Visual Guide to Vintage Football Card Wrappers – Leaf, Bowman, Philadelphia and Fleer
During the post-war, vintage years of the late-1940's to the late-1960's, several trading card manufactures produced football cards. While today we recognize Topps as the dominant player in the vintage football card market, companies like Fleer, Philadelphia, Leaf, Bowman, and others, all had their fair share of releases. The competition was, at times, quite fierce, with each company vying for exclusive rights to leagues and players. Even before the first regular football issues by Leaf and Bowman in 1948, the 1933 Sport Kings series also contained football players and should not be ignored or forgotten in this visual history guide. In 1935, National Chicle debuted the first trading card set comprised entirely of football players. Unfortunately, the looming demands and rationing of World War II would put football cards on a 13-year hiatus.
It is interesting to note the different marketing tactics used by each company to entice youngsters to part with their hard-earned nickels and dimes. From decals, stickers and "secret messages," to pennants and tattoos, numerous novelties were included with the customary cards as an incentive to purchase packs of football cards. Brightly advertised in bold fonts and vibrant colors, wax packs were tiny commercials in and of themselves. It would be years before player endorsement deals became part of the hobby, and, as a result, more generic drawings and sketches of football players were used to convey what was inside the tightly sealed wax packs, instead of specific player images.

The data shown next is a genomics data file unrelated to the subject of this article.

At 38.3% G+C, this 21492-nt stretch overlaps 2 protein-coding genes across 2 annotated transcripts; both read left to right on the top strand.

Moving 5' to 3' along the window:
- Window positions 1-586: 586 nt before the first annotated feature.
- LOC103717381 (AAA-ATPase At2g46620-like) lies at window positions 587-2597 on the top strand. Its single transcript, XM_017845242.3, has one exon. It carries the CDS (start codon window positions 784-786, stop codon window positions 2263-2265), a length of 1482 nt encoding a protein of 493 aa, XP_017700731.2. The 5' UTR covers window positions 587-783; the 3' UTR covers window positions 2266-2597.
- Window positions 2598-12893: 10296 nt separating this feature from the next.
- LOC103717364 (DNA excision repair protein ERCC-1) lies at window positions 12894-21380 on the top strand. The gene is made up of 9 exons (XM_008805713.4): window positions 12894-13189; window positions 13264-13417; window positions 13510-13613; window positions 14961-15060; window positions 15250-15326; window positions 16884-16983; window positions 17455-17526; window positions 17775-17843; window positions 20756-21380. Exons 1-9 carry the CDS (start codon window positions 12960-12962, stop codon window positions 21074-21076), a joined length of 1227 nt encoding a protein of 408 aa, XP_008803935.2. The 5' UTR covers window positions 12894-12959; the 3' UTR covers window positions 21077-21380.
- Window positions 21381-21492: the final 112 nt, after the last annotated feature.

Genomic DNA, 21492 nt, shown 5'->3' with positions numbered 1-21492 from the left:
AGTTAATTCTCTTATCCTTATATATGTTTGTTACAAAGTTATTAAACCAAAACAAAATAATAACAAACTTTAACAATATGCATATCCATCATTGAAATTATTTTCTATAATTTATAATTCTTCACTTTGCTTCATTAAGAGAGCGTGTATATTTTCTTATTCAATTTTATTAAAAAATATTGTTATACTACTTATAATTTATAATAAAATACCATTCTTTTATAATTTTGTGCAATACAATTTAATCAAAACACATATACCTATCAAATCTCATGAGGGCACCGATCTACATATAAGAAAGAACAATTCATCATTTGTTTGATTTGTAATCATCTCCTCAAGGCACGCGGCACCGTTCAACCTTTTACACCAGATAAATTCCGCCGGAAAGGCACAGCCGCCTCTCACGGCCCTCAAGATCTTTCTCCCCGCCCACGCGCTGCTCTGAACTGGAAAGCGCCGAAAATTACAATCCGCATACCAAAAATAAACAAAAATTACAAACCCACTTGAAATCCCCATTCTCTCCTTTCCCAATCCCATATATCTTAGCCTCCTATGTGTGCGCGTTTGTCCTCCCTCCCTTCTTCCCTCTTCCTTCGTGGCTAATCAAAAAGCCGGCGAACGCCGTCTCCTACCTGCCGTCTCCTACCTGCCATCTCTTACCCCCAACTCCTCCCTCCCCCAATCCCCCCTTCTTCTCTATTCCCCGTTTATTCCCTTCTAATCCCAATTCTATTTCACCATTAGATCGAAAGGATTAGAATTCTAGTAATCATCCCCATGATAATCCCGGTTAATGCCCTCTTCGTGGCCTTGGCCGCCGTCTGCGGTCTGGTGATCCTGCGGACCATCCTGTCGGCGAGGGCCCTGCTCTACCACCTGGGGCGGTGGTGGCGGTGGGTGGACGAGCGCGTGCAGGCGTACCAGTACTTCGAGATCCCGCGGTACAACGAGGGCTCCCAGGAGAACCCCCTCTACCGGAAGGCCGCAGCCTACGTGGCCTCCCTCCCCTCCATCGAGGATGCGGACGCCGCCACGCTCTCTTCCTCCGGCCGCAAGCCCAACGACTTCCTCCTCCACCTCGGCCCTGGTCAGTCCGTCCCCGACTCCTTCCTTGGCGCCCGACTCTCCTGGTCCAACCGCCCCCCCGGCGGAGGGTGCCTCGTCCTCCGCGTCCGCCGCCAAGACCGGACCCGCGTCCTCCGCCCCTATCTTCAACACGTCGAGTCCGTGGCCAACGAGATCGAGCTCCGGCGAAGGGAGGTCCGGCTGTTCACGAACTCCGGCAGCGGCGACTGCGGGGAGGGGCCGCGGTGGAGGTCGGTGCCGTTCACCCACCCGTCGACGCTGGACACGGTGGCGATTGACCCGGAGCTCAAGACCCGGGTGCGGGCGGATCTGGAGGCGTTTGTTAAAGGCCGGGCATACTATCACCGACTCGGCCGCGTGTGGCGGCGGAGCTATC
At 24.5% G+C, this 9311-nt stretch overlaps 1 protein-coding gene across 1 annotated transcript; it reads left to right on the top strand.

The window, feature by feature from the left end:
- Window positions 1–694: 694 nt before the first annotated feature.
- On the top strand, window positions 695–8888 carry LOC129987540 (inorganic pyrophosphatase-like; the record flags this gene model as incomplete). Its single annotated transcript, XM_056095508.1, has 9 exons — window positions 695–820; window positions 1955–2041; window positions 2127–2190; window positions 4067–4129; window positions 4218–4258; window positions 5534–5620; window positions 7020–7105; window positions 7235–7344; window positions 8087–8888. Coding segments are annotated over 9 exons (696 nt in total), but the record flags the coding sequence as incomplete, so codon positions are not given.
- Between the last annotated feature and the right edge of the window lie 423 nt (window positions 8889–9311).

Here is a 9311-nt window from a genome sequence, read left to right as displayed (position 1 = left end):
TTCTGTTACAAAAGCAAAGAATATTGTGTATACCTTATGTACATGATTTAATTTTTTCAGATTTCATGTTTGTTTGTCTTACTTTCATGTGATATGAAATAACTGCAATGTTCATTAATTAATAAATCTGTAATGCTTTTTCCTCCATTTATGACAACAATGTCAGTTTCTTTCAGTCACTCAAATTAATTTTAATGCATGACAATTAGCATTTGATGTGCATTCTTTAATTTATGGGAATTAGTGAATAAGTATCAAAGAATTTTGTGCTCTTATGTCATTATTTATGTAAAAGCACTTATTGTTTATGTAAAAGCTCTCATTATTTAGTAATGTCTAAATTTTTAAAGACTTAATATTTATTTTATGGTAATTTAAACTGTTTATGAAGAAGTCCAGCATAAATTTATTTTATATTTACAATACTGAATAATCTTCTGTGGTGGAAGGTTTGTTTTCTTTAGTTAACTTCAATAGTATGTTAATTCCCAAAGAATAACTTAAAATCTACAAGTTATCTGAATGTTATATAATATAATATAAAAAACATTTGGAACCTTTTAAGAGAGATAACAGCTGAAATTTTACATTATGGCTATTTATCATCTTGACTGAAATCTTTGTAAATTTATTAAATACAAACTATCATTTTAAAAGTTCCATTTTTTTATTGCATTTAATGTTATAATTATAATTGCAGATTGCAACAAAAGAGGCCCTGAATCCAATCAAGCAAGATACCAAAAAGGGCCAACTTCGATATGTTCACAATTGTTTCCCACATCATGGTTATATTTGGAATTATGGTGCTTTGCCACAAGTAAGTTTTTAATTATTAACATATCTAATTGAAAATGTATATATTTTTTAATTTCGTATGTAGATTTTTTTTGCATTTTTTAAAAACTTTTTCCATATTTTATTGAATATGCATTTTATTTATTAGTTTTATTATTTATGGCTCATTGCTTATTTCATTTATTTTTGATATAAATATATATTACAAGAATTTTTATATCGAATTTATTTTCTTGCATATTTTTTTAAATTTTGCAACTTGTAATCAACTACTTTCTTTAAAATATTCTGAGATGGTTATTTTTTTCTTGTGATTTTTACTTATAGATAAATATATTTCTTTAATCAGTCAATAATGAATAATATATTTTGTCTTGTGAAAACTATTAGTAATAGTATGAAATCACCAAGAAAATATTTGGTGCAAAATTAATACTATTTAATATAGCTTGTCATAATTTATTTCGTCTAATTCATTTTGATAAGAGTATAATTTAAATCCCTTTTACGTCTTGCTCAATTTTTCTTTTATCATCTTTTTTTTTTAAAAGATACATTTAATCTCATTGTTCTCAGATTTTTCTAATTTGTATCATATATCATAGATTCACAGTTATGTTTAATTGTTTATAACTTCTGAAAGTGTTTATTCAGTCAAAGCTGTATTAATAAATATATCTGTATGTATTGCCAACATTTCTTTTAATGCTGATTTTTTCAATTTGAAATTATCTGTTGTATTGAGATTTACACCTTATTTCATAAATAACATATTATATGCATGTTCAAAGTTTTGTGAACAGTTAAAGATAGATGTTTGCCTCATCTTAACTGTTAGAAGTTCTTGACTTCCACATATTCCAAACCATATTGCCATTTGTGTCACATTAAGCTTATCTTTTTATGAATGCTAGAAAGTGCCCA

Interspersed amongst the major football card manufactures of the time, Leaf, Bowman and Philadelphia are one-off samples from releases by companies like Berk Ross and Nu-Card. This visual reference guide through the history of non-Topps football wax packs through the years, serves as a supplement to the Topps Vintage Football Wax Pack Gallery. Often discarded at the time, surviving samples can be difficult to find. Galleries such as this provide a way to preserve and chronicle the history of this hobby niche.
Which one do you like the best? Post in the comments below.